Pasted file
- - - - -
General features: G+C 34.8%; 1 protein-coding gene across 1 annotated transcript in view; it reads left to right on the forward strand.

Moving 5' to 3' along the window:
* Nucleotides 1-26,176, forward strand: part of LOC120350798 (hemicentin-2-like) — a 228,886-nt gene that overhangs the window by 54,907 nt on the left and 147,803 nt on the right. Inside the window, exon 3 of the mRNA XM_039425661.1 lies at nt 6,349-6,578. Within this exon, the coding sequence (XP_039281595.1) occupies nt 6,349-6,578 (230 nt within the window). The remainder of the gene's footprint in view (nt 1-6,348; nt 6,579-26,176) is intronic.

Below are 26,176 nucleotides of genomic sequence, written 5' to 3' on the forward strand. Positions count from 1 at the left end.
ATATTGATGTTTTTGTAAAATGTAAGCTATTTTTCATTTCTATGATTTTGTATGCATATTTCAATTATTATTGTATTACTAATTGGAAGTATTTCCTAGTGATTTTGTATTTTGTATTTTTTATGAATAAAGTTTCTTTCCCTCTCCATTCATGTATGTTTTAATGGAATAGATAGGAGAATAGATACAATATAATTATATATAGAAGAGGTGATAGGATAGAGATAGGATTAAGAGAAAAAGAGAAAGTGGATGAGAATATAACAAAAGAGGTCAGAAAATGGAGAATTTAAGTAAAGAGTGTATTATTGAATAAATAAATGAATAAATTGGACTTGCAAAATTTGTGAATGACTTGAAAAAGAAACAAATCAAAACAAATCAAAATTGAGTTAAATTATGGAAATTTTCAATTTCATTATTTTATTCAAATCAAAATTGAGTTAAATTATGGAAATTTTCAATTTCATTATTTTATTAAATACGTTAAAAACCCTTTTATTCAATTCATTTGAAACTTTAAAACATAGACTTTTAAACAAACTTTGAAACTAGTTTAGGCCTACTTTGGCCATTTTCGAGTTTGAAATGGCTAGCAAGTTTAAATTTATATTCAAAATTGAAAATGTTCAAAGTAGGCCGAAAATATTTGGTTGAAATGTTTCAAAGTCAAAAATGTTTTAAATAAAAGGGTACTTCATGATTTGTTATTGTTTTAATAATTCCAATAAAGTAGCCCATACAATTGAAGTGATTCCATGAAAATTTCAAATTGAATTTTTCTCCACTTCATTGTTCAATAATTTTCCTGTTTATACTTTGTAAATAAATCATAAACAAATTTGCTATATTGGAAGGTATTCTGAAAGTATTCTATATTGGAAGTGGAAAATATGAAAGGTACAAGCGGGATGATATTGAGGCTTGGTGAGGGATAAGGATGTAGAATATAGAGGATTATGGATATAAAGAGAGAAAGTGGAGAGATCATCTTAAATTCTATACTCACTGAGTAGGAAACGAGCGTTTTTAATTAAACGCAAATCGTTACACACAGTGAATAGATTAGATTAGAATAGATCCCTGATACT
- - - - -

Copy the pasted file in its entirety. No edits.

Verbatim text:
General features: G+C 34.8%; 1 protein-coding gene across 1 annotated transcript in view; it reads left to right on the forward strand.

Moving 5' to 3' along the window:
* Nucleotides 1-26,176, forward strand: part of LOC120350798 (hemicentin-2-like) — a 228,886-nt gene that overhangs the window by 54,907 nt on the left and 147,803 nt on the right. Inside the window, exon 3 of the mRNA XM_039425661.1 lies at nt 6,349-6,578. Within this exon, the coding sequence (XP_039281595.1) occupies nt 6,349-6,578 (230 nt within the window). The remainder of the gene's footprint in view (nt 1-6,348; nt 6,579-26,176) is intronic.

Below are 26,176 nucleotides of genomic sequence, written 5' to 3' on the forward strand. Positions count from 1 at the left end.
ATATTGATGTTTTTGTAAAATGTAAGCTATTTTTCATTTCTATGATTTTGTATGCATATTTCAATTATTATTGTATTACTAATTGGAAGTATTTCCTAGTGATTTTGTATTTTGTATTTTTTATGAATAAAGTTTCTTTCCCTCTCCATTCATGTATGTTTTAATGGAATAGATAGGAGAATAGATACAATATAATTATATATAGAAGAGGTGATAGGATAGAGATAGGATTAAGAGAAAAAGAGAAAGTGGATGAGAATATAACAAAAGAGGTCAGAAAATGGAGAATTTAAGTAAAGAGTGTATTATTGAATAAATAAATGAATAAATTGGACTTGCAAAATTTGTGAATGACTTGAAAAAGAAACAAATCAAAACAAATCAAAATTGAGTTAAATTATGGAAATTTTCAATTTCATTATTTTATTCAAATCAAAATTGAGTTAAATTATGGAAATTTTCAATTTCATTATTTTATTAAATACGTTAAAAACCCTTTTATTCAATTCATTTGAAACTTTAAAACATAGACTTTTAAACAAACTTTGAAACTAGTTTAGGCCTACTTTGGCCATTTTCGAGTTTGAAATGGCTAGCAAGTTTAAATTTATATTCAAAATTGAAAATGTTCAAAGTAGGCCGAAAATATTTGGTTGAAATGTTTCAAAGTCAAAAATGTTTTAAATAAAAGGGTACTTCATGATTTGTTATTGTTTTAATAATTCCAATAAAGTAGCCCATACAATTGAAGTGATTCCATGAAAATTTCAAATTGAATTTTTCTCCACTTCATTGTTCAATAATTTTCCTGTTTATACTTTGTAAATAAATCATAAACAAATTTGCTATATTGGAAGGTATTCTGAAAGTATTCTATATTGGAAGTGGAAAATATGAAAGGTACAAGCGGGATGATATTGAGGCTTGGTGAGGGATAAGGATGTAGAATATAGAGGATTATGGATATAAAGAGAGAAAGTGGAGAGATCATCTTAAATTCTATACTCACTGAGTAGGAAACGAGCGTTTTTAATTAAACGCAAATCGTTACACACAGTGAATAGATTAGATTAGAATAGATCCCTGATACT